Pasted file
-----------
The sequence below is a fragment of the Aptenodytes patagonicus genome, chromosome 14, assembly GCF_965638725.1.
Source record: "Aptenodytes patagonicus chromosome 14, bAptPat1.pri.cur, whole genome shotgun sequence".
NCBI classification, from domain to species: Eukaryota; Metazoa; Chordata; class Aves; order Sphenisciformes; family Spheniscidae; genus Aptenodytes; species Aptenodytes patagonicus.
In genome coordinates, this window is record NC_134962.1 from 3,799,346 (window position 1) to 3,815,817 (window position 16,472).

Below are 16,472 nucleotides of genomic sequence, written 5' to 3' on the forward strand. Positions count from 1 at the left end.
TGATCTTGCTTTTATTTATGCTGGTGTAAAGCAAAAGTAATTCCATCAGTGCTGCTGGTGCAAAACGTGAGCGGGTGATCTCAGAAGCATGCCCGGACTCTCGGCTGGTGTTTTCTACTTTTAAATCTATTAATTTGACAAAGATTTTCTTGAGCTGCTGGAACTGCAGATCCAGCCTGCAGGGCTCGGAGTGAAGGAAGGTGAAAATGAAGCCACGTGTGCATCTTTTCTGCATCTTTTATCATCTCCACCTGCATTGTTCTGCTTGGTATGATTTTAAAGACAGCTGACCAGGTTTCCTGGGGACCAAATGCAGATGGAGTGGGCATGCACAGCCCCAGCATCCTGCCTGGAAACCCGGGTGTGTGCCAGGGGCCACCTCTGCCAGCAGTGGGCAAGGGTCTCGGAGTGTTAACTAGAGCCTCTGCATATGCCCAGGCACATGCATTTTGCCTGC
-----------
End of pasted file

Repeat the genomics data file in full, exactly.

The sequence below is a fragment of the Aptenodytes patagonicus genome, chromosome 14, assembly GCF_965638725.1.
Source record: "Aptenodytes patagonicus chromosome 14, bAptPat1.pri.cur, whole genome shotgun sequence".
NCBI classification, from domain to species: Eukaryota; Metazoa; Chordata; class Aves; order Sphenisciformes; family Spheniscidae; genus Aptenodytes; species Aptenodytes patagonicus.
In genome coordinates, this window is record NC_134962.1 from 3,799,346 (window position 1) to 3,815,817 (window position 16,472).

Below are 16,472 nucleotides of genomic sequence, written 5' to 3' on the forward strand. Positions count from 1 at the left end.
TGATCTTGCTTTTATTTATGCTGGTGTAAAGCAAAAGTAATTCCATCAGTGCTGCTGGTGCAAAACGTGAGCGGGTGATCTCAGAAGCATGCCCGGACTCTCGGCTGGTGTTTTCTACTTTTAAATCTATTAATTTGACAAAGATTTTCTTGAGCTGCTGGAACTGCAGATCCAGCCTGCAGGGCTCGGAGTGAAGGAAGGTGAAAATGAAGCCACGTGTGCATCTTTTCTGCATCTTTTATCATCTCCACCTGCATTGTTCTGCTTGGTATGATTTTAAAGACAGCTGACCAGGTTTCCTGGGGACCAAATGCAGATGGAGTGGGCATGCACAGCCCCAGCATCCTGCCTGGAAACCCGGGTGTGTGCCAGGGGCCACCTCTGCCAGCAGTGGGCAAGGGTCTCGGAGTGTTAACTAGAGCCTCTGCATATGCCCAGGCACATGCATTTTGCCTGC